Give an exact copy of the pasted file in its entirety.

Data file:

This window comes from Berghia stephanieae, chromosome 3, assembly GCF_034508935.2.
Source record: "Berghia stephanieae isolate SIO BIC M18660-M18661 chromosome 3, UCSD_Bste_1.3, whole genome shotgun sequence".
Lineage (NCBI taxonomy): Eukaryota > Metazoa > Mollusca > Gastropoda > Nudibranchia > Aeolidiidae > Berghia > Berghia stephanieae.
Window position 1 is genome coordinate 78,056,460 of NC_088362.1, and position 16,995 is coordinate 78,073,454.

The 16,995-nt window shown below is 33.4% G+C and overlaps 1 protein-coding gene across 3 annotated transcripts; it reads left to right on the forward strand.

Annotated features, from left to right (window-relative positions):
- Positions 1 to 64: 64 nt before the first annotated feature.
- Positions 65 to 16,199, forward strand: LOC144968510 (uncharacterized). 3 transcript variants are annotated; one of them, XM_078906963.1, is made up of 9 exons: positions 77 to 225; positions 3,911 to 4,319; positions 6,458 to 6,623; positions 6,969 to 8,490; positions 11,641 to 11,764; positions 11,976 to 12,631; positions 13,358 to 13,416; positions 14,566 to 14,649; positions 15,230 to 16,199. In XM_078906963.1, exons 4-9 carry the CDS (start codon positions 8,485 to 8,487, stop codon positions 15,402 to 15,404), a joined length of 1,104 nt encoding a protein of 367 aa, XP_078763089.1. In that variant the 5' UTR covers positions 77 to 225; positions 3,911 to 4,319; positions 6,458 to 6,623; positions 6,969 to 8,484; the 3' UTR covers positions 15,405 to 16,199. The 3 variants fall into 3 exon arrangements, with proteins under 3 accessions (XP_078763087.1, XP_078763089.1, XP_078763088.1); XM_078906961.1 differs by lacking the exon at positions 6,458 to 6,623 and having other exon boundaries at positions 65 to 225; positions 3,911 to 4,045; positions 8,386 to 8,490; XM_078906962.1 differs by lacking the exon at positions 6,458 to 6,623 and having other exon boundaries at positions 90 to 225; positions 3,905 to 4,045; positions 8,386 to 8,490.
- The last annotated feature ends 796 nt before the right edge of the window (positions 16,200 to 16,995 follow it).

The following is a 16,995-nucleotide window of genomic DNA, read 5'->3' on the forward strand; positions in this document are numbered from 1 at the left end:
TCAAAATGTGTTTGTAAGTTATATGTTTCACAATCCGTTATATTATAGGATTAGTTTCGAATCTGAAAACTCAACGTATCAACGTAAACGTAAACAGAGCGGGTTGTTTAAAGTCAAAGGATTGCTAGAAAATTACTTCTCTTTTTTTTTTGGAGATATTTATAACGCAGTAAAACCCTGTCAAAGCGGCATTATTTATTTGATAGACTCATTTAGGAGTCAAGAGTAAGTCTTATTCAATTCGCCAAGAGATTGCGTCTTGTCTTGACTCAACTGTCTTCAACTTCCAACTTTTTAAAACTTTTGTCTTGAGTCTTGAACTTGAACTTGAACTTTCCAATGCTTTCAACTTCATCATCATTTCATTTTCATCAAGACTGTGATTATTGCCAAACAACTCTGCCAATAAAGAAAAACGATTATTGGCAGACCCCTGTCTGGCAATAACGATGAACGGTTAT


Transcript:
This window comes from Berghia stephanieae, chromosome 3, assembly GCF_034508935.2.
Source record: "Berghia stephanieae isolate SIO BIC M18660-M18661 chromosome 3, UCSD_Bste_1.3, whole genome shotgun sequence".
Lineage (NCBI taxonomy): Eukaryota > Metazoa > Mollusca > Gastropoda > Nudibranchia > Aeolidiidae > Berghia > Berghia stephanieae.
Window position 1 is genome coordinate 78,056,460 of NC_088362.1, and position 16,995 is coordinate 78,073,454.

The 16,995-nt window shown below is 33.4% G+C and overlaps 1 protein-coding gene across 3 annotated transcripts; it reads left to right on the forward strand.

Annotated features, from left to right (window-relative positions):
- Positions 1 to 64: 64 nt before the first annotated feature.
- Positions 65 to 16,199, forward strand: LOC144968510 (uncharacterized). 3 transcript variants are annotated; one of them, XM_078906963.1, is made up of 9 exons: positions 77 to 225; positions 3,911 to 4,319; positions 6,458 to 6,623; positions 6,969 to 8,490; positions 11,641 to 11,764; positions 11,976 to 12,631; positions 13,358 to 13,416; positions 14,566 to 14,649; positions 15,230 to 16,199. In XM_078906963.1, exons 4-9 carry the CDS (start codon positions 8,485 to 8,487, stop codon positions 15,402 to 15,404), a joined length of 1,104 nt encoding a protein of 367 aa, XP_078763089.1. In that variant the 5' UTR covers positions 77 to 225; positions 3,911 to 4,319; positions 6,458 to 6,623; positions 6,969 to 8,484; the 3' UTR covers positions 15,405 to 16,199. The 3 variants fall into 3 exon arrangements, with proteins under 3 accessions (XP_078763087.1, XP_078763089.1, XP_078763088.1); XM_078906961.1 differs by lacking the exon at positions 6,458 to 6,623 and having other exon boundaries at positions 65 to 225; positions 3,911 to 4,045; positions 8,386 to 8,490; XM_078906962.1 differs by lacking the exon at positions 6,458 to 6,623 and having other exon boundaries at positions 90 to 225; positions 3,905 to 4,045; positions 8,386 to 8,490.
- The last annotated feature ends 796 nt before the right edge of the window (positions 16,200 to 16,995 follow it).

The following is a 16,995-nucleotide window of genomic DNA, read 5'->3' on the forward strand; positions in this document are numbered from 1 at the left end:
TCAAAATGTGTTTGTAAGTTATATGTTTCACAATCCGTTATATTATAGGATTAGTTTCGAATCTGAAAACTCAACGTATCAACGTAAACGTAAACAGAGCGGGTTGTTTAAAGTCAAAGGATTGCTAGAAAATTACTTCTCTTTTTTTTTTGGAGATATTTATAACGCAGTAAAACCCTGTCAAAGCGGCATTATTTATTTGATAGACTCATTTAGGAGTCAAGAGTAAGTCTTATTCAATTCGCCAAGAGATTGCGTCTTGTCTTGACTCAACTGTCTTCAACTTCCAACTTTTTAAAACTTTTGTCTTGAGTCTTGAACTTGAACTTGAACTTTCCAATGCTTTCAACTTCATCATCATTTCATTTTCATCAAGACTGTGATTATTGCCAAACAACTCTGCCAATAAAGAAAAACGATTATTGGCAGACCCCTGTCTGGCAATAACGATGAACGGTTAT